RIO RANCHO, N.M. — Sandoval County Commissioner Glenn Walters took a little time off from vacationing in Washington, D.C., to help with a pressing issue back home.
Walters met with Sen. Tom Udall and Rep. Michelle Lujan Grisham, both Democrats representing New Mexico, on Dec. 16 while he was in the nation’s capital to urge them to fight for Sandoval County to continue to receive payment in lieu of taxes — or PILT.
Local governments receive PILT to offset losses in property tax revenue due to the non-taxable federal lands within the county. The potential reduction in those funds is part of the reason the county is being cautious about its income this year.
Walters said he didn’t have to argue with Udall and Grisham about why the funds are important.
“They’re really trying to support us quite a bit,” he said.
The PILT funds represent about $430 million of the federal budget that could be on the chopping block if Congress doesn’t make an appropriation. And it’s a funding source that, if cut, would disproportionately affect the southwestern part of the country.
Sandoval County receives about $2.2 million annually in PILT funds. That’s out of a roughly $29 million in yearly revenues to the general fund.
“It goes right to the general fund,” Walters said. “It’s part of the operational dollars.”
He said that, with the uncertain nature of the nation’s budget, it is important to continue to fight for the funds. Automatic annual funding for PILT came to an end in 2007, and Congress extended funding for the program. Funding now is done through appropriations.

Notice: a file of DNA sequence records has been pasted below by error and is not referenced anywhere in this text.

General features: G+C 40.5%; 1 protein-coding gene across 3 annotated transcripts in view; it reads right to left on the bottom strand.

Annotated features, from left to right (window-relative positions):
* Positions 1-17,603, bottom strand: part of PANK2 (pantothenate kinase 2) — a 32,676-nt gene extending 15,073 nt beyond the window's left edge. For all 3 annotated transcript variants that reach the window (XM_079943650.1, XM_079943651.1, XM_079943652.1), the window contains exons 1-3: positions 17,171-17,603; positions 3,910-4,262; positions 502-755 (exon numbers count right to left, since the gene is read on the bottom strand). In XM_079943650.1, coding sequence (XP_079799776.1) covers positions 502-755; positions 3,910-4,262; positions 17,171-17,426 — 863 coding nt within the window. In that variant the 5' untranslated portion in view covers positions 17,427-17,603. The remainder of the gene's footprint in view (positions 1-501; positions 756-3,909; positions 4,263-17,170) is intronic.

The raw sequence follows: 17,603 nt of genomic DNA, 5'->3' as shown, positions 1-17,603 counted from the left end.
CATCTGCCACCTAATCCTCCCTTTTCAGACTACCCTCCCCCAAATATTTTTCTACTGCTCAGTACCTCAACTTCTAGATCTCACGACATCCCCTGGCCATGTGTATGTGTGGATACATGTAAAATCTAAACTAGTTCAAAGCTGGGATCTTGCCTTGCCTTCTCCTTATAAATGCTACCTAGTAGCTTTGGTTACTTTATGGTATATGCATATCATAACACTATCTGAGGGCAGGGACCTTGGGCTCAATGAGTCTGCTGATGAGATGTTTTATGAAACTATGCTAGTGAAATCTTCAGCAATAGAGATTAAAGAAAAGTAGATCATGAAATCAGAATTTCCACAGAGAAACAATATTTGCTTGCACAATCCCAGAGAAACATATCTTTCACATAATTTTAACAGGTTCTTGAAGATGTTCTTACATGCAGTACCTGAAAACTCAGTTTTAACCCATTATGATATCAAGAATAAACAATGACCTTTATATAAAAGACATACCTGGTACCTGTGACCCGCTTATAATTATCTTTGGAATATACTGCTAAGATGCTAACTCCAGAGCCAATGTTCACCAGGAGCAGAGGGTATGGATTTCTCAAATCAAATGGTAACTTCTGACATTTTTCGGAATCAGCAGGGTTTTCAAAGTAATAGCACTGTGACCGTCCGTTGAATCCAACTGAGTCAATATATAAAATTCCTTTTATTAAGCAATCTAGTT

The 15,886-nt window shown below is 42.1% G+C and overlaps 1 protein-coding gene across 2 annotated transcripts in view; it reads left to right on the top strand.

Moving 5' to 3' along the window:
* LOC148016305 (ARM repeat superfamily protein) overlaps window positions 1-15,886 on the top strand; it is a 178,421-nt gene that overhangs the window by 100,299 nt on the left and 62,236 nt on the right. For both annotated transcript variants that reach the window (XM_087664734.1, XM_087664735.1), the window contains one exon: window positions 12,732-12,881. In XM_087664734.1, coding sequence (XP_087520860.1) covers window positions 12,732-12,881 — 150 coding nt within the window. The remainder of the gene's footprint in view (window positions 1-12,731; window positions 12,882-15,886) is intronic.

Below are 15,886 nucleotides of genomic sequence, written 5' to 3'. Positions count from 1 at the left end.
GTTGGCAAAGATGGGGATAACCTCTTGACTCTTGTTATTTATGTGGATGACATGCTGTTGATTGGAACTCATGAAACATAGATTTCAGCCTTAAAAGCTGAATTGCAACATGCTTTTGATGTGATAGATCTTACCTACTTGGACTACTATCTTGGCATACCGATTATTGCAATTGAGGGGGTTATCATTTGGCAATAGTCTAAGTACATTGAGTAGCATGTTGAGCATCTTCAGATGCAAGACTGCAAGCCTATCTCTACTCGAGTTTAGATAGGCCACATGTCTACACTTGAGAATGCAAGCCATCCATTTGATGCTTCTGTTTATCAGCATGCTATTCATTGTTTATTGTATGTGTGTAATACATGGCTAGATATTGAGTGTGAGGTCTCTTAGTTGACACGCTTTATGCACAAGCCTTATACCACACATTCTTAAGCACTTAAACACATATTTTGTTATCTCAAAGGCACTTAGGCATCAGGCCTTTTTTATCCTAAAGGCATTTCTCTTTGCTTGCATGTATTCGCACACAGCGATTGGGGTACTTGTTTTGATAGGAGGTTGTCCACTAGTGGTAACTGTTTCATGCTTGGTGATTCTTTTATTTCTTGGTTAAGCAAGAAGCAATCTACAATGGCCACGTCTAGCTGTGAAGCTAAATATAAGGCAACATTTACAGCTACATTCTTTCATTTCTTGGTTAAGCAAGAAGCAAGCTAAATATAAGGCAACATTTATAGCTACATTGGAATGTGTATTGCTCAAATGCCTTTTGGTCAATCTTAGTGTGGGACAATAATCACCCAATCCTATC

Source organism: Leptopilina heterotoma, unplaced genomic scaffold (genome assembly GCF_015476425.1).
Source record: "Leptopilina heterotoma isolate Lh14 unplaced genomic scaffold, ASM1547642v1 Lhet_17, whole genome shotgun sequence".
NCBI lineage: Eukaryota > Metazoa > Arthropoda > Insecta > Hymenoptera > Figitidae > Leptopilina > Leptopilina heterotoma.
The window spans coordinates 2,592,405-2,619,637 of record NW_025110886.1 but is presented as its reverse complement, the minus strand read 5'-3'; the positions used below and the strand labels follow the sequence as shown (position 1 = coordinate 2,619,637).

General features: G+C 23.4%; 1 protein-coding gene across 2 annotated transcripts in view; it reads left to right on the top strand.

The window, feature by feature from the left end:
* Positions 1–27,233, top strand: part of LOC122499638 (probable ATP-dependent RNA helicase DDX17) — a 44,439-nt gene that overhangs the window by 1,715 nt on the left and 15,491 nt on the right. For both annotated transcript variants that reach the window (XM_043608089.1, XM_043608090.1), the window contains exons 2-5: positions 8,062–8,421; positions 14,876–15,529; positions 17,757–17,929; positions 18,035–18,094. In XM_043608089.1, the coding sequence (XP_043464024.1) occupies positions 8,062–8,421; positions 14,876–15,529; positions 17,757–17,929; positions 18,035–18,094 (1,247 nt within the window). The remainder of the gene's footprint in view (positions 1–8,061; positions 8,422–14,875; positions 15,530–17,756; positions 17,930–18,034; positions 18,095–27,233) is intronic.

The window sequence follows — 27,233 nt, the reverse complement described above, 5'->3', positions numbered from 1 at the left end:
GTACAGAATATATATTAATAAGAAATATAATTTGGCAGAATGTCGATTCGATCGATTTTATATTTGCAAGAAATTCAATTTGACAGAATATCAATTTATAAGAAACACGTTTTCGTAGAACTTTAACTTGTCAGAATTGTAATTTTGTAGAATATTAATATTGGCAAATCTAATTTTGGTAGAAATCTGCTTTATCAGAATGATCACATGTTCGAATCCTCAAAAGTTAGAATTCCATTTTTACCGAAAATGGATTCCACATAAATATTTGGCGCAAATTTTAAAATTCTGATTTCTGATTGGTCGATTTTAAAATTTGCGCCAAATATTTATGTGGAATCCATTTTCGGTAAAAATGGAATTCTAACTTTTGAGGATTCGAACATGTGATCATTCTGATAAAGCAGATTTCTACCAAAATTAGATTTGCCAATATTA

If Congress does not act, the National Association of Counties says the PILT funds received in June will have been the last fully-funded disbursement.
In September, President Obama’s fiscal 2014 budget submission to Congress requested a one-year extension of the PILT program to fund payments for the fiscal year, according to the Department of the Interior website, doi.gov.
Although there is support from the president and members of Congress, Udall said in a news release that he and Sen. Mike Enzi, R-Wyo., are concerned the federal government is trying to “rob Peter to pay Paul” in forthcoming plans to compensate counties.
What that may refer to is a plan to provide PILT money from a different source this year, according to Walters. The suggestion is that the money could come from the Federal Land Assistance, Management and Enhancement Act, or FLAME Act, which is used to help with fire suppression efforts.
While Udall’s release did not address the FLAME Act directly, it said: “Local communities should be paid what they are owed and that funding should not come at the expense of other compensation those communities receive.”